Is your business efficient at generating profits? Is performance improving or getting worse? How can you tell? Profitability analysis.
While the C-suite might focus on net profit margins, as finance professionals, we understand that profitability analysis is more than a barometer of an organization's performance.
What Is Profitability Analysis?
Profitability analysis is a component of revenue planning. It enables you to evaluate the profitability of specific projects.
Profitability analysis influences decision making and drives future profits when done correctly.
How can you be sure that your profitability analysis processes are efficient and accurate?
Inefficient data processes cost U.S.-based businesses billions each year, and poor data quality costs companies $3.1 trillion each year. Improve your organization's profitability analysis and data collection processes so your company doesn't become a statistic.
- Not all revenue is created equal. Focusing on revenue growth alone only gives you a bird's-eye view of your company's financials, restricting insights into the overall competitive landscape.
- Create maximum value by gaining insights into where profits are won and lost by harvesting the power of data by using a central repository for all your company records and datasets.
- Benchmark your organization's current standing by comparing margin ratios, such as net sales, net incomes, revenue, operating income, taxes and other additional expenses.
- While sales teams want to celebrate every closed sale, only finance professionals know the true value of every deal using profitability analysis.
- Over 25% of business leaders state that insufficient technology makes embracing these advancements risky, while 39% recognize the need to embrace automation.
How To Perform A Profitability Analysis: 5 Key Methods
Profit can be analyzed in multiple ways, and it's an important KPI for finance teams.
The most common is through financial ratios called profitability ratios. The key profitability ratios are as follows:
1. Calculate Gross Profit Margin
As the name implies gross profit margin calculates revenue that exceeds expenses.
The formula for the gross profit margin ratio is (Net revenue - Cost of Goods Sold)/ Net Revenue x 100%.
2. Understand Operating Profit Margin
Operating profit margin is an important formula that measures revenue after operating expenses have been accounted for.
The formula for operating profit margin is Net Sales - (Cost Of Goods Sold + Selling, General and Administrative Expenses) / Net Sales.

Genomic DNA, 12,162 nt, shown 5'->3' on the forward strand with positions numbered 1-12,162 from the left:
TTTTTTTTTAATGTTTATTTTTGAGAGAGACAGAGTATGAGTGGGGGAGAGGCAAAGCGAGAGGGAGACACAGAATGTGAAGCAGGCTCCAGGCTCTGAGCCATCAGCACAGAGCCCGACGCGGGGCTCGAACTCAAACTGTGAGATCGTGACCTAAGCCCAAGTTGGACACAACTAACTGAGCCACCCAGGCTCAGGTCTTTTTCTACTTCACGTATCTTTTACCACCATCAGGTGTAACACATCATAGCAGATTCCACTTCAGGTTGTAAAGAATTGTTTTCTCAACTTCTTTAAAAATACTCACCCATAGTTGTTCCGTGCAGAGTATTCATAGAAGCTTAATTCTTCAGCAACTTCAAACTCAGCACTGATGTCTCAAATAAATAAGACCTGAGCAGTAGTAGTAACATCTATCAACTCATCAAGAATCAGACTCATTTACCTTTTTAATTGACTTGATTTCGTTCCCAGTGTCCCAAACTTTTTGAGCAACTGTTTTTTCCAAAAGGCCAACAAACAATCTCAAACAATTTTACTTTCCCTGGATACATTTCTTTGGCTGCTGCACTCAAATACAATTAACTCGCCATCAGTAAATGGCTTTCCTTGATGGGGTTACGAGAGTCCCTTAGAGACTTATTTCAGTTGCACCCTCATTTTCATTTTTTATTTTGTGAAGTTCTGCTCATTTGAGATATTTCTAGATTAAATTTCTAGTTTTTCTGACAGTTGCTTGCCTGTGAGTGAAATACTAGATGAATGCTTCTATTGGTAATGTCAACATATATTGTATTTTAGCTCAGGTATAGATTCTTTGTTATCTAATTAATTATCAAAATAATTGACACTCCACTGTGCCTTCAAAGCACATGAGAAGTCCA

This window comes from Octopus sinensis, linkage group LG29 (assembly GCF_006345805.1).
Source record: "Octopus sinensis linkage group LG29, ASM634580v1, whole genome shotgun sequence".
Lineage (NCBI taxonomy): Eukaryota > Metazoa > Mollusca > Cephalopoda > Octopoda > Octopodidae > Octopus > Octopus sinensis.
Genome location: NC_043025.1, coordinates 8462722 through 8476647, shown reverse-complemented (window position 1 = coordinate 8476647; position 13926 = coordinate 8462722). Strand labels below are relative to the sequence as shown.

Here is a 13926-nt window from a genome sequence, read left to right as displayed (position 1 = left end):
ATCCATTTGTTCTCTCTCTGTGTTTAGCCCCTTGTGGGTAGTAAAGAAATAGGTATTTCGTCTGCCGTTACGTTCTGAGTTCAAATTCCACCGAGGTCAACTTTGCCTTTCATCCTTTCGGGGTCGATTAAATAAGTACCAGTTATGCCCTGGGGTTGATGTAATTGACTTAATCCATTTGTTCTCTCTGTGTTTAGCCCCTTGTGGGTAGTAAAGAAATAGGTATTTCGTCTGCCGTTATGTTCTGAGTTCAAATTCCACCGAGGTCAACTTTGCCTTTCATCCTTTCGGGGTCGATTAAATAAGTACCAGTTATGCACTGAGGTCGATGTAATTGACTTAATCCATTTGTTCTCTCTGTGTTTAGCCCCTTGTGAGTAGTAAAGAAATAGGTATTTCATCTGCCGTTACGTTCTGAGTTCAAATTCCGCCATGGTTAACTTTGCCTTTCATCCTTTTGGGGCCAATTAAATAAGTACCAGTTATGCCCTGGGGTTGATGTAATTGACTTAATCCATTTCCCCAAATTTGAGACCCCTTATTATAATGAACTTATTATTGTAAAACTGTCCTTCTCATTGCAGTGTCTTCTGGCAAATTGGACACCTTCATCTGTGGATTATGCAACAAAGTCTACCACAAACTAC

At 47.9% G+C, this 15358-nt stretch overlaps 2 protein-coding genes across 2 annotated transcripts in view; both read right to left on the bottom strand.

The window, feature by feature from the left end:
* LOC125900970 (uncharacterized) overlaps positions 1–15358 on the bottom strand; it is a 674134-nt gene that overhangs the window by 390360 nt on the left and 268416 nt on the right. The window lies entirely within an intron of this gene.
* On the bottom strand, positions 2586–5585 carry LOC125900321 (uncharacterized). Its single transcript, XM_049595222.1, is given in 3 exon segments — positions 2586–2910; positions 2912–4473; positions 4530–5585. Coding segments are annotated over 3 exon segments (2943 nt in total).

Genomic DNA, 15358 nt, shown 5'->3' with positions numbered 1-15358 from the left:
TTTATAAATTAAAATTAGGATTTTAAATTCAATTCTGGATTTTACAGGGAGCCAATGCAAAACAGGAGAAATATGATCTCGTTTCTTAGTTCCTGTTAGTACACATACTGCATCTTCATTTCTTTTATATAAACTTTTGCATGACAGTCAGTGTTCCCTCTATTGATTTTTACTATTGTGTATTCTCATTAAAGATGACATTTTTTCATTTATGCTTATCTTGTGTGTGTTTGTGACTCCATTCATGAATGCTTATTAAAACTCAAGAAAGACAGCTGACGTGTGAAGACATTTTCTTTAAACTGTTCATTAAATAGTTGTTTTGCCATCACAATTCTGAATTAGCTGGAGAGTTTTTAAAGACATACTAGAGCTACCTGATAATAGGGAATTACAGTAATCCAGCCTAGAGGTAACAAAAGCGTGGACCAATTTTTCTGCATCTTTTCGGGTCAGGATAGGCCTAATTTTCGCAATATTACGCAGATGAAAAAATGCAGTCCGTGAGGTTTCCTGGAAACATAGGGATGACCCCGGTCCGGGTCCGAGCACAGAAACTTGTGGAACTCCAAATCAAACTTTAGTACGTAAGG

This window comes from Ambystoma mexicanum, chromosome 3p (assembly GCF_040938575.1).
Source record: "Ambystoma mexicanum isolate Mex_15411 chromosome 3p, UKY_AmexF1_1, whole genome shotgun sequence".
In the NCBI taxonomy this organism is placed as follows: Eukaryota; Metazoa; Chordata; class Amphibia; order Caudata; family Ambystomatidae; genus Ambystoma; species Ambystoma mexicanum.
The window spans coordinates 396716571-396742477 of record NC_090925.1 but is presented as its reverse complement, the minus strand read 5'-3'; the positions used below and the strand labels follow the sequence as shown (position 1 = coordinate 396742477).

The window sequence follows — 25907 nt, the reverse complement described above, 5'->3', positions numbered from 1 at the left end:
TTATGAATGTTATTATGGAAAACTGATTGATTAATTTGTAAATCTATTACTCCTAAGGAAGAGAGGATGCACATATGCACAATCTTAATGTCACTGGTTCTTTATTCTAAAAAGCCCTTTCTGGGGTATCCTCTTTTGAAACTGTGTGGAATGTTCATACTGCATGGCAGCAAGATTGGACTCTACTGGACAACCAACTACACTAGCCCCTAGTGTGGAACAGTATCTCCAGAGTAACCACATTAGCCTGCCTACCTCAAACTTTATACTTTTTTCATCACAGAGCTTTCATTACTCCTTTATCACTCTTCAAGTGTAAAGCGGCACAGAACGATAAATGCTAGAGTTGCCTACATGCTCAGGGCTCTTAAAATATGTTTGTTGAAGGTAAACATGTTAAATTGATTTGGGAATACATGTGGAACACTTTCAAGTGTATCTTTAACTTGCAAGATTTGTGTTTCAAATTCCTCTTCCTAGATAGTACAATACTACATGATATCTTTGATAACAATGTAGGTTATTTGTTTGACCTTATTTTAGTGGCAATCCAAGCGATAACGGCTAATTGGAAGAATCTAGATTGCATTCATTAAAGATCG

3. Work Out Net Profit Margin
Net profit margin is calculated by dividing Net Income by Net Sales.
Net profit margin measures the amount of net income or profit is remaining after accounting for net sales.
4. Identify Return On Assets (ROA)
ROA measures your company’s efficiency in terms of generating earrings from assets. The formula is:
Net Income / Average Total Assets
5. Identify Return On Equity (ROE)
ROE demonstrates how well companies can handle shareholder contributions by measuring profitability in relation to stockholder equity.
The formula for ROE is Annual Net Income / Shareholders Equity.
Tips on Improving Your Profitability Analysis Processes
Most organizations will often only focus on revenue growth when developing sales objectives (setting quotas or measuring performance, for example). However, not all revenue is created equal.
When competitive landscapes shift, consumer demands change. As your organization seizes new opportunities, using profitability analysis (a metric of financial reporting) could help decipher specific results and deliver insights to the C-suite.
Instead of depending on a bird's-eye view, or worse yet, a gut intuition, of the company's financials, C-suite executives and managers can get fact-based answers about the profitability of each specific buyer, customer group, product, market and service line.
1. Harness the Power of Data
FP&A forums are teeming with finance professionals complaining about how time-intensive profitability analysis is and how challenging it is to compile accurate data. If you attempt to perform data-rich calculations with Excel spreadsheets alone, you won't be able to process your profitability analysis accurately.